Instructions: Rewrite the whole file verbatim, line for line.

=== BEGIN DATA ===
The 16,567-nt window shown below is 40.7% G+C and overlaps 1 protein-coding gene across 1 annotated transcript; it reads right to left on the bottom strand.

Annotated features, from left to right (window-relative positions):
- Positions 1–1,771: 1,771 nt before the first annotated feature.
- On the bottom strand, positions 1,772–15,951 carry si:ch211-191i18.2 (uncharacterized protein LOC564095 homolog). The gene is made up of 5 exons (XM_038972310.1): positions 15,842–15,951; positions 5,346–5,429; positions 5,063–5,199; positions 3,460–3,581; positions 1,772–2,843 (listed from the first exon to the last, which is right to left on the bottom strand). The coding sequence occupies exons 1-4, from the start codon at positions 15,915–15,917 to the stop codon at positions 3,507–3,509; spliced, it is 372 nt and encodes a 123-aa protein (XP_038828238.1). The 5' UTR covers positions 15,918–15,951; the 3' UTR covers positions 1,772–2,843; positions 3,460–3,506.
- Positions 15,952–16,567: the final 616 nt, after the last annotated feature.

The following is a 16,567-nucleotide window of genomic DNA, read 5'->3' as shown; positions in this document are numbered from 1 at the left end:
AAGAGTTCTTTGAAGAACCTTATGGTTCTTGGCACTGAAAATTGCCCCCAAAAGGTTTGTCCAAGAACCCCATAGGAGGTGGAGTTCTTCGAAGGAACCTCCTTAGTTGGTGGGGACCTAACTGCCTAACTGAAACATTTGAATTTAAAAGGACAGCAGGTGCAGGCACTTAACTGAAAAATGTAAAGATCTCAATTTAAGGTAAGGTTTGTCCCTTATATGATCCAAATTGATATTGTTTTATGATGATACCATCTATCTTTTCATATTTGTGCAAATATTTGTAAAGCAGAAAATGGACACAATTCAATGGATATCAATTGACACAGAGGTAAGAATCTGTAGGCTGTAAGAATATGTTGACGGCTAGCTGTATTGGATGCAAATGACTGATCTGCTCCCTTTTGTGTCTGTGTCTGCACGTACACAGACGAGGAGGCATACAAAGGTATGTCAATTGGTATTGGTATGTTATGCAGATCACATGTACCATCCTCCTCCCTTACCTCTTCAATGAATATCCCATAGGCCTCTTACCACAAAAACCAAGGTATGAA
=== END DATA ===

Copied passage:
The 16,567-nt window shown below is 40.7% G+C and overlaps 1 protein-coding gene across 1 annotated transcript; it reads right to left on the bottom strand.

Annotated features, from left to right (window-relative positions):
- Positions 1–1,771: 1,771 nt before the first annotated feature.
- On the bottom strand, positions 1,772–15,951 carry si:ch211-191i18.2 (uncharacterized protein LOC564095 homolog). The gene is made up of 5 exons (XM_038972310.1): positions 15,842–15,951; positions 5,346–5,429; positions 5,063–5,199; positions 3,460–3,581; positions 1,772–2,843 (listed from the first exon to the last, which is right to left on the bottom strand). The coding sequence occupies exons 1-4, from the start codon at positions 15,915–15,917 to the stop codon at positions 3,507–3,509; spliced, it is 372 nt and encodes a 123-aa protein (XP_038828238.1). The 5' UTR covers positions 15,918–15,951; the 3' UTR covers positions 1,772–2,843; positions 3,460–3,506.
- Positions 15,952–16,567: the final 616 nt, after the last annotated feature.

The following is a 16,567-nucleotide window of genomic DNA, read 5'->3' as shown; positions in this document are numbered from 1 at the left end:
AAGAGTTCTTTGAAGAACCTTATGGTTCTTGGCACTGAAAATTGCCCCCAAAAGGTTTGTCCAAGAACCCCATAGGAGGTGGAGTTCTTCGAAGGAACCTCCTTAGTTGGTGGGGACCTAACTGCCTAACTGAAACATTTGAATTTAAAAGGACAGCAGGTGCAGGCACTTAACTGAAAAATGTAAAGATCTCAATTTAAGGTAAGGTTTGTCCCTTATATGATCCAAATTGATATTGTTTTATGATGATACCATCTATCTTTTCATATTTGTGCAAATATTTGTAAAGCAGAAAATGGACACAATTCAATGGATATCAATTGACACAGAGGTAAGAATCTGTAGGCTGTAAGAATATGTTGACGGCTAGCTGTATTGGATGCAAATGACTGATCTGCTCCCTTTTGTGTCTGTGTCTGCACGTACACAGACGAGGAGGCATACAAAGGTATGTCAATTGGTATTGGTATGTTATGCAGATCACATGTACCATCCTCCTCCCTTACCTCTTCAATGAATATCCCATAGGCCTCTTACCACAAAAACCAAGGTATGAA